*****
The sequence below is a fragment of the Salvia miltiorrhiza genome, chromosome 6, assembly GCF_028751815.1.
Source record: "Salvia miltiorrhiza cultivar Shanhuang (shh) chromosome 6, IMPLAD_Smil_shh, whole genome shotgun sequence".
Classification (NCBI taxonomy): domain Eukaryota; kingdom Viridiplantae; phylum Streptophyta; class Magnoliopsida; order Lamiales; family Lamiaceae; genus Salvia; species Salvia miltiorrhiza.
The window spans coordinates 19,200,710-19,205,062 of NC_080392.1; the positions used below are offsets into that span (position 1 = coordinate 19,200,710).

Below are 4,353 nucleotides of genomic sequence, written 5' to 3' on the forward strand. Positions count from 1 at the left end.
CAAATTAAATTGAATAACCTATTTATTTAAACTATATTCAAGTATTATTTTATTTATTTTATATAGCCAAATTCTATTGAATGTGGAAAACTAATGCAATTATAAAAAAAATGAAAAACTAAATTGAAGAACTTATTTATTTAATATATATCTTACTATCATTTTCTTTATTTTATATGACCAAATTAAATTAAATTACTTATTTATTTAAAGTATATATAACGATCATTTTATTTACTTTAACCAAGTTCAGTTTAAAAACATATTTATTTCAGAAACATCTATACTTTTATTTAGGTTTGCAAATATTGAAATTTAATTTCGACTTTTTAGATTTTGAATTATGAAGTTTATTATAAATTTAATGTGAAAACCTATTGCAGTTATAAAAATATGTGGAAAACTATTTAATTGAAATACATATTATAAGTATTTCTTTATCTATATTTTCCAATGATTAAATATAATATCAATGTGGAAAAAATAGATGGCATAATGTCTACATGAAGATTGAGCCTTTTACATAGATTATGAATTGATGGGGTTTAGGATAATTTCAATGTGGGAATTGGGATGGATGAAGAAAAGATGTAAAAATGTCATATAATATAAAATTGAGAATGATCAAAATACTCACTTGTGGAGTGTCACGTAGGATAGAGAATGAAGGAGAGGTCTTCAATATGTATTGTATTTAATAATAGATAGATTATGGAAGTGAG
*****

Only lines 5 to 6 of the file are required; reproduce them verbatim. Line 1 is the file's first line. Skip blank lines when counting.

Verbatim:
Below are 4,353 nucleotides of genomic sequence, written 5' to 3' on the forward strand. Positions count from 1 at the left end.
CAAATTAAATTGAATAACCTATTTATTTAAACTATATTCAAGTATTATTTTATTTATTTTATATAGCCAAATTCTATTGAATGTGGAAAACTAATGCAATTATAAAAAAAATGAAAAACTAAATTGAAGAACTTATTTATTTAATATATATCTTACTATCATTTTCTTTATTTTATATGACCAAATTAAATTAAATTACTTATTTATTTAAAGTATATATAACGATCATTTTATTTACTTTAACCAAGTTCAGTTTAAAAACATATTTATTTCAGAAACATCTATACTTTTATTTAGGTTTGCAAATATTGAAATTTAATTTCGACTTTTTAGATTTTGAATTATGAAGTTTATTATAAATTTAATGTGAAAACCTATTGCAGTTATAAAAATATGTGGAAAACTATTTAATTGAAATACATATTATAAGTATTTCTTTATCTATATTTTCCAATGATTAAATATAATATCAATGTGGAAAAAATAGATGGCATAATGTCTACATGAAGATTGAGCCTTTTACATAGATTATGAATTGATGGGGTTTAGGATAATTTCAATGTGGGAATTGGGATGGATGAAGAAAAGATGTAAAAATGTCATATAATATAAAATTGAGAATGATCAAAATACTCACTTGTGGAGTGTCACGTAGGATAGAGAATGAAGGAGAGGTCTTCAATATGTATTGTATTTAATAATAGATAGATTATGGAAGTGAG